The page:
Canosia Township
The Merry Jane
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Building a stagecoach is not your average family project but, in 1899, the Merritt family decided to build a coach for general camping  and trips to their Pike Lake cabin. Although regional train service had replaced most of the large long distance coaches, smaller wagons were still common.  The Merritts kept a log book filled with construction details of their family coach, soon to be named the “Merry Jane.” When craftsman in West Duluth began work on the coach in January, the family ledger lists the use of “basswood and second growth hickory.”

By April the frames and ribs were shaped and second growth ash, mentioned in the journal as a “good stick,” arrived from St. Paul. In May the coach was painted, an odometer and window curtains were added and “..we ran her out on the scales...” which registered almost 1200 pounds. After a few short trips up and down Duluth hills, a new brake bar was installed. In June the coach was complete for a cost of $532…considerably less, according to Howard Kendall, who provided stagecoach service to his Pike Lake Hotel than a genuine Concord wagon priced F.O.B.  $675.00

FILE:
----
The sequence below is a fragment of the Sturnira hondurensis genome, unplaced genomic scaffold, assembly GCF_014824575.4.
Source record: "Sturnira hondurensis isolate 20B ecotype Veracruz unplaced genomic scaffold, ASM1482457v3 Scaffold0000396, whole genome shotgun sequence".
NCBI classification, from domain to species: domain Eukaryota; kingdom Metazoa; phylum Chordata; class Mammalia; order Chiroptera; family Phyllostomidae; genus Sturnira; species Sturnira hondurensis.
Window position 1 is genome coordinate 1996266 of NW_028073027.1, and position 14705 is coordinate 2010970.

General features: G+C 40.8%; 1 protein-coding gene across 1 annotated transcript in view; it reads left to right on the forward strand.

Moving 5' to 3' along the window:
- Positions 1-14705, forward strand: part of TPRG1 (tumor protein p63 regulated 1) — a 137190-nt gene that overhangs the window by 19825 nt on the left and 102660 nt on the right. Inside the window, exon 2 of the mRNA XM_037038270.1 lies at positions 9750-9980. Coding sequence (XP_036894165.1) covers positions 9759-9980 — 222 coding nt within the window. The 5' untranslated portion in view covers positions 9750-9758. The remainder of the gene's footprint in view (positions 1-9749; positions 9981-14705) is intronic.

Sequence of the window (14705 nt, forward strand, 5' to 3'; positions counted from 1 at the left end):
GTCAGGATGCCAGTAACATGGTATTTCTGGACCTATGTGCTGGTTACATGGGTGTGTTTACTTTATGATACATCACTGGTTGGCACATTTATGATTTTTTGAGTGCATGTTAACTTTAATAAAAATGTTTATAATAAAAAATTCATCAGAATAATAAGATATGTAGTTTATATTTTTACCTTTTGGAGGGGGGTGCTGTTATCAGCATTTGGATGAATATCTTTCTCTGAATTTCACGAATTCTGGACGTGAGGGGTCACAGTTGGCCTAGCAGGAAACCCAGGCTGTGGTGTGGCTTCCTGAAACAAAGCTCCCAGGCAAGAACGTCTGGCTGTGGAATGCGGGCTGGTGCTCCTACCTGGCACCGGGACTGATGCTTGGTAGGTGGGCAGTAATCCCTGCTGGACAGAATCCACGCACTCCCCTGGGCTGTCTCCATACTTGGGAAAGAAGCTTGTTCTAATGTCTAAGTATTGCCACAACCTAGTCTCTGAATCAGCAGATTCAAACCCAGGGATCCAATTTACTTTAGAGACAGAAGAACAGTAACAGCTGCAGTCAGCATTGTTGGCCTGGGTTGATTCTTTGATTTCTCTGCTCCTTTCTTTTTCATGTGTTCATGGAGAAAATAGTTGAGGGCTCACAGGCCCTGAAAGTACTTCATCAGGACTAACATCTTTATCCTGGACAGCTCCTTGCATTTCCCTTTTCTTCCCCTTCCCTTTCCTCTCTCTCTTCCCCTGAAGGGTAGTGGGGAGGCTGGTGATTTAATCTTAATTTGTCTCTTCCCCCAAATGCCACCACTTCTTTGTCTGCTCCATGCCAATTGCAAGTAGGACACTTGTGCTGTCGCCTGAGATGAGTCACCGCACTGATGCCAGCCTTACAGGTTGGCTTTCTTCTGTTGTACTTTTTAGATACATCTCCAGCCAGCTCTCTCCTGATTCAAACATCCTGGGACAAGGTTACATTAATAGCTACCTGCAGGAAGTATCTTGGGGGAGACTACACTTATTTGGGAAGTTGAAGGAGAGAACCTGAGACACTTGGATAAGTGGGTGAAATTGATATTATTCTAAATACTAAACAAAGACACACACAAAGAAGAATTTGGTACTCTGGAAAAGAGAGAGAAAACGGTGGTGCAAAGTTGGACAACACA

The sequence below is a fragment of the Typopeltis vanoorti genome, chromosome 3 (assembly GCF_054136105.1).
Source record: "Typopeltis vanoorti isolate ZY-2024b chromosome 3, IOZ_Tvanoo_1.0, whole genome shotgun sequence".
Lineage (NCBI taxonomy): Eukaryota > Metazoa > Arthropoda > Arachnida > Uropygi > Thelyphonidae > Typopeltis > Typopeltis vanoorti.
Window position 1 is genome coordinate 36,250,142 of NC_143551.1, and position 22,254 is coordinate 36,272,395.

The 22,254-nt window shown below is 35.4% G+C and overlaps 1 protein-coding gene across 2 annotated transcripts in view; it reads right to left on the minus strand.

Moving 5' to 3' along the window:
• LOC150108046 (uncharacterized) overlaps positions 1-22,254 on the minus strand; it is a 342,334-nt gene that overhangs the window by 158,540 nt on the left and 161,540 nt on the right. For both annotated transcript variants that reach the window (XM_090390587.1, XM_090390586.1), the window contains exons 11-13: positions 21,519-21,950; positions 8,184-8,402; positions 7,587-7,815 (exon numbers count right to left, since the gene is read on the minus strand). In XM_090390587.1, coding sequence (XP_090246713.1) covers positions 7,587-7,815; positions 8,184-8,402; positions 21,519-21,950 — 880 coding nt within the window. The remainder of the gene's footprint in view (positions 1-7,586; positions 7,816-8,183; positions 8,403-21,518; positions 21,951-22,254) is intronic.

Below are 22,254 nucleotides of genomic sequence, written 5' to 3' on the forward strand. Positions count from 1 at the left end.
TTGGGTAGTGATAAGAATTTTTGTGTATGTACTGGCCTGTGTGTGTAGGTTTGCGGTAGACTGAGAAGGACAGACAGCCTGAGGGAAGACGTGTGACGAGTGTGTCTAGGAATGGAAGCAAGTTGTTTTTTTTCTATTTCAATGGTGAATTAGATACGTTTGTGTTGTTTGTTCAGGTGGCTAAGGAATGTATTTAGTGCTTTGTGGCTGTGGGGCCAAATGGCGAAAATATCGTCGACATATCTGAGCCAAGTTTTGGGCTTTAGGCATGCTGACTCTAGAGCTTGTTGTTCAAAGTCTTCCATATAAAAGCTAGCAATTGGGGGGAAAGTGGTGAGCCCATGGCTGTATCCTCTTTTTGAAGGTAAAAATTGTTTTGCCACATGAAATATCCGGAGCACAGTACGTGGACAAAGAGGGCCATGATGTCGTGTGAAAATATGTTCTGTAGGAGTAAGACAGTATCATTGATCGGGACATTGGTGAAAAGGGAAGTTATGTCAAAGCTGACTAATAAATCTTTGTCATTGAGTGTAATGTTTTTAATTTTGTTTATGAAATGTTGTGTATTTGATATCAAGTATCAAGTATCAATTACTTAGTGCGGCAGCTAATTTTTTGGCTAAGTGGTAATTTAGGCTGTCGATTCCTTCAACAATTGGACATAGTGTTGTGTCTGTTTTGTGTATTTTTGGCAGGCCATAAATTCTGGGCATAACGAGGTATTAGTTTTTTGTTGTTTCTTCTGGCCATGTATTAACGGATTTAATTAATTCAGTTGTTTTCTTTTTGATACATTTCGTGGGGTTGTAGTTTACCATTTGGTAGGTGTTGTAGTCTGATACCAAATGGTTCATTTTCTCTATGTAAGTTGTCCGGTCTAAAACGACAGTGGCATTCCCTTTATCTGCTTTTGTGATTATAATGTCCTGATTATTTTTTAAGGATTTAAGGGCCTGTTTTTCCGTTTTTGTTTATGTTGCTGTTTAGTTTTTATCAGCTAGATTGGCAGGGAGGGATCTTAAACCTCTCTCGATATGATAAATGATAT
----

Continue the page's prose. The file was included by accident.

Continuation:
At the time, there was considerable interest in coaches, the “coach and four,” especially in New York where large “Tally Ho” vehicles were fashionable. But Minnesota was also entering another age: in 1902 there were about a dozen automobiles in the state; by 1909 there were 7,000 licensed automobiles.

  Around 1903 the Merritt stagecoach was shipped to Nebraska for ranch work, eventually returning by rail along with the family’s first automobile. The coach was stored at Pike Lake and, during the 1918 Forest Fire, the barn and carriage house, along with the Merry Jane, were destroyed. 

(Sources for this article include files in the Northeast Minnesota History Center at UMD, Duluth.) 

Contributed by Kathryn Adams and the Canosia Historical Society